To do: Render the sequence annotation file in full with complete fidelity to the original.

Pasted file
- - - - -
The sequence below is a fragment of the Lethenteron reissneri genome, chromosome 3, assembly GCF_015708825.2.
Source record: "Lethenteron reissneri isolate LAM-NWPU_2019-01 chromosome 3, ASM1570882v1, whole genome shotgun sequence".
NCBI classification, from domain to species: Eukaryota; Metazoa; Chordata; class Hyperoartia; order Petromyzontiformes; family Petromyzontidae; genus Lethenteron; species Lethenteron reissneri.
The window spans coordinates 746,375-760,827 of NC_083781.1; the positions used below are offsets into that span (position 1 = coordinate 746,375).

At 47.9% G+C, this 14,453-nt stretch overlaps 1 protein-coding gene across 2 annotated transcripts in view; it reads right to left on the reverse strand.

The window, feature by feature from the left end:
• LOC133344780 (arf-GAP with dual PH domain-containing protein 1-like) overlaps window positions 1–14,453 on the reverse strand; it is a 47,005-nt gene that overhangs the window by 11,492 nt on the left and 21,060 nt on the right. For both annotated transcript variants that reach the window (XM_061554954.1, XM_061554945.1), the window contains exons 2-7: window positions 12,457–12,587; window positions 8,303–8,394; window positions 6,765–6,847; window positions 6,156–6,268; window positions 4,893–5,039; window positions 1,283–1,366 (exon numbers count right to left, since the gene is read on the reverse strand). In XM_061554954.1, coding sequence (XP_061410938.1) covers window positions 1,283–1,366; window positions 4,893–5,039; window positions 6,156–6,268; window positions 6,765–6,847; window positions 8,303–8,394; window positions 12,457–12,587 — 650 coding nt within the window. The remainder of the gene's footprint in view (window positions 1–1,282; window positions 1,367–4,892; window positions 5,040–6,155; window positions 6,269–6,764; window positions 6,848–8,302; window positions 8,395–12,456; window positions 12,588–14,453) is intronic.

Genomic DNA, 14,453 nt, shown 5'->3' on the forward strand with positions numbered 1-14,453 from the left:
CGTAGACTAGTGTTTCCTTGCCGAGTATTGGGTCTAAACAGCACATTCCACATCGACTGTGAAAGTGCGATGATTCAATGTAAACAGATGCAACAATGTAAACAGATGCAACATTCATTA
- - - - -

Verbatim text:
The sequence below is a fragment of the Lethenteron reissneri genome, chromosome 3, assembly GCF_015708825.2.
Source record: "Lethenteron reissneri isolate LAM-NWPU_2019-01 chromosome 3, ASM1570882v1, whole genome shotgun sequence".
NCBI classification, from domain to species: Eukaryota; Metazoa; Chordata; class Hyperoartia; order Petromyzontiformes; family Petromyzontidae; genus Lethenteron; species Lethenteron reissneri.
The window spans coordinates 746,375-760,827 of NC_083781.1; the positions used below are offsets into that span (position 1 = coordinate 746,375).

At 47.9% G+C, this 14,453-nt stretch overlaps 1 protein-coding gene across 2 annotated transcripts in view; it reads right to left on the reverse strand.

The window, feature by feature from the left end:
• LOC133344780 (arf-GAP with dual PH domain-containing protein 1-like) overlaps window positions 1–14,453 on the reverse strand; it is a 47,005-nt gene that overhangs the window by 11,492 nt on the left and 21,060 nt on the right. For both annotated transcript variants that reach the window (XM_061554954.1, XM_061554945.1), the window contains exons 2-7: window positions 12,457–12,587; window positions 8,303–8,394; window positions 6,765–6,847; window positions 6,156–6,268; window positions 4,893–5,039; window positions 1,283–1,366 (exon numbers count right to left, since the gene is read on the reverse strand). In XM_061554954.1, coding sequence (XP_061410938.1) covers window positions 1,283–1,366; window positions 4,893–5,039; window positions 6,156–6,268; window positions 6,765–6,847; window positions 8,303–8,394; window positions 12,457–12,587 — 650 coding nt within the window. The remainder of the gene's footprint in view (window positions 1–1,282; window positions 1,367–4,892; window positions 5,040–6,155; window positions 6,269–6,764; window positions 6,848–8,302; window positions 8,395–12,456; window positions 12,588–14,453) is intronic.

Genomic DNA, 14,453 nt, shown 5'->3' on the forward strand with positions numbered 1-14,453 from the left:
CGTAGACTAGTGTTTCCTTGCCGAGTATTGGGTCTAAACAGCACATTCCACATCGACTGTGAAAGTGCGATGATTCAATGTAAACAGATGCAACAATGTAAACAGATGCAACATTCATTA